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Dumping Fukushima’s contaminated water into the ocean could be a violation of international law

Environmental implications require an international conversation

Storage tanks for radioactive water at the Fukushima Daiichi Nuclear Power Plant.

January 10,2021

At a meeting of parties to the London Convention and Protocol on Dec. 14, the South Korean Ministry of Oceans and Fisheries (MOF) clearly stated that the release of contaminated water from the Fukushima Nuclear Power Plant into the ocean was not a sovereign decision for the Japanese government to make. Its reason was that the damage would extend beyond the scope of Japan’s jurisdiction, affecting nearby countries including South Korea.

While the US and France have stated their trust in the safety of releasing the water and referred to it as a matter for the International Atomic Energy Agency (IAEA) to oversee, delegations from China, Russia, and Canada indicated their support for the South Korean government’s position. David Santillo, a Greenpeace Research Laboratories senior scientist who took part in the meeting, stressed that the matter of releasing the water into the ocean was something to be discussed at an international level.

During the meeting, the MOF worked to encourage other countries in the region to indicate their support, while also ensuring an opportunity to continue the debate at the next meeting. Despite these efforts by the South Korean government, some in South Korea still maintain that there is nothing wrong with dumping the water because it’s been treated. This conclusion is faulty.

The 1.37 million tons (as of summer 2022) that are currently set to be released into the Pacific Ocean are just the start of the issue. Even after that enormous amount has been discharged, radioactive material — hundreds of tons produced each week at the Fukushima plant — will continue to be released. Some of the radioactive substances have half-lives in the tens of thousands of years or more. The main reason for the water’s contamination has to do with three reactors that melted down in the Fukushima disaster. Cooling water has to be added daily to control the reactors as they continue to undergo nuclear fission. This means that water is going to continue to be contaminated until the reactors’ nuclear fuel and waste have been completely removed.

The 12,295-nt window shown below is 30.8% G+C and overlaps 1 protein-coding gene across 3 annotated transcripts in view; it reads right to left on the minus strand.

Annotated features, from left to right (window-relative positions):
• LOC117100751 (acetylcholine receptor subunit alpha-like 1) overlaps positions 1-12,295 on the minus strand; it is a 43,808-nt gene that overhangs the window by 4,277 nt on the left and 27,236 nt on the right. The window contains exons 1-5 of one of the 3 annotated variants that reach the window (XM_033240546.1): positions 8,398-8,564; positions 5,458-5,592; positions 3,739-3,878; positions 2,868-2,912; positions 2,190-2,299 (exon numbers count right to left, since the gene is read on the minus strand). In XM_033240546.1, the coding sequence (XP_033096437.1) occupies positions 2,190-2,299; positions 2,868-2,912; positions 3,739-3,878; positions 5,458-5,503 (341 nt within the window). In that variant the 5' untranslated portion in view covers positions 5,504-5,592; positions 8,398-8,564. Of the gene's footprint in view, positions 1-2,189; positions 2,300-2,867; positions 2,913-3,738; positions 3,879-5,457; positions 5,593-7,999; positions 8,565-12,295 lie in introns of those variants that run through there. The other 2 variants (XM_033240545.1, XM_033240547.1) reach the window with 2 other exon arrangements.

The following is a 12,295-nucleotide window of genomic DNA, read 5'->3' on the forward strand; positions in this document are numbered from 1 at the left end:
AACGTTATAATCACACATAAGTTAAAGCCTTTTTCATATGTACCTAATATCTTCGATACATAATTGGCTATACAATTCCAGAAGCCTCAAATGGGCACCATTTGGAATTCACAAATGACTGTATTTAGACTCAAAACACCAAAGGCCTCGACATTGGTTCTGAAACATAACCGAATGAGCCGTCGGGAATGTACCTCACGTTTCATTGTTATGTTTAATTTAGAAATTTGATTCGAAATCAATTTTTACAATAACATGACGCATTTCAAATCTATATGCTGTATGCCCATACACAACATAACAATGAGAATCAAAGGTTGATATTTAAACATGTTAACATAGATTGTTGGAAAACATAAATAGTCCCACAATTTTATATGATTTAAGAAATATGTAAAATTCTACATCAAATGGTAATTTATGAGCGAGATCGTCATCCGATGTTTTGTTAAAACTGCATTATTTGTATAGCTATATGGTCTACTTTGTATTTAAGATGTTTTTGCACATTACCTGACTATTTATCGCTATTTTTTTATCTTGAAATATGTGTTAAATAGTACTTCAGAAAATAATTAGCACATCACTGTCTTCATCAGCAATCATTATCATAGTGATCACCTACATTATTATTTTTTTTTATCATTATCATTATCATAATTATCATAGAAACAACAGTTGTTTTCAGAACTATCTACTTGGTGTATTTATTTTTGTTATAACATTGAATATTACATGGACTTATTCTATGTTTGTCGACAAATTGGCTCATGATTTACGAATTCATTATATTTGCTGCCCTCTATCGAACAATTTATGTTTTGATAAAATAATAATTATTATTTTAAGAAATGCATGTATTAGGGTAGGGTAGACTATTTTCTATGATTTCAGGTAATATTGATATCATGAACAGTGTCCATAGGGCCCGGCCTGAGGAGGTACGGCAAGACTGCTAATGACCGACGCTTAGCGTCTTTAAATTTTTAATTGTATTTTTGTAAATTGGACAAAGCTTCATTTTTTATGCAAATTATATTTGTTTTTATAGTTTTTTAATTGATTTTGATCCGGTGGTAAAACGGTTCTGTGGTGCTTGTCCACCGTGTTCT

The amount of nuclear fuel remaining after the Chernobyl disaster, commonly viewed as the worst nuclear catastrophe in history, has been reported at around 570 tons. The Ukrainian government predicted it would take 100 years to remove it all. This means there is no way to pledge any concrete timeline. Within the Fukushima reactors, there are more than 1,100 tons of remaining nuclear fuel and waste, nearly twice as much as Chernobyl. In particular, most of the strontium, which inflicts the most biological damage, is still in the reactors.

As more water is contaminated by this highly concentrated radioactive material, it accumulates in the ecosystem. The amount of contaminated water that the Japanese government plans to release into the Pacific already exceeds 1 million tons; over the next 10 years, it could rise to 2 million. The radioactive substances in the water are another issue. As cesium and strontium deposit and accrete on the ocean floor, they can release radioactive matter over the long term. The effects on marine life are likewise severe.

The problem is that there is no way of gauging or preventing the damage ahead of time. This is why there are such strict regulations on the disposal of radioactive material into the ocean. The Japanese government has argued that its release of Fukushima water is justified by likening it to the release of cooling water from normally operating nuclear power plants, but no precedent exists where permission has been granted to discharge waste from a nuclear accident into the marine environment. As such, South Korea needs to stop the Japanese government’s decision to avoid a tragic outcome.

To begin with, Seoul has the right to demand that Tokyo perform an official environmental impact assessment. The release of the contaminated water into the ocean would be a violation of international law if it does not conform to the principle of prior notification and the obligation to perform an environmental assessment.

Even the IAEA, which has sided with the Japanese government, explicitly mentioned the need for an environmental impact assessment in its report. The South Korean government must speak out and ensure it happens.

By Chang Mari, Greenpeace energy campaigner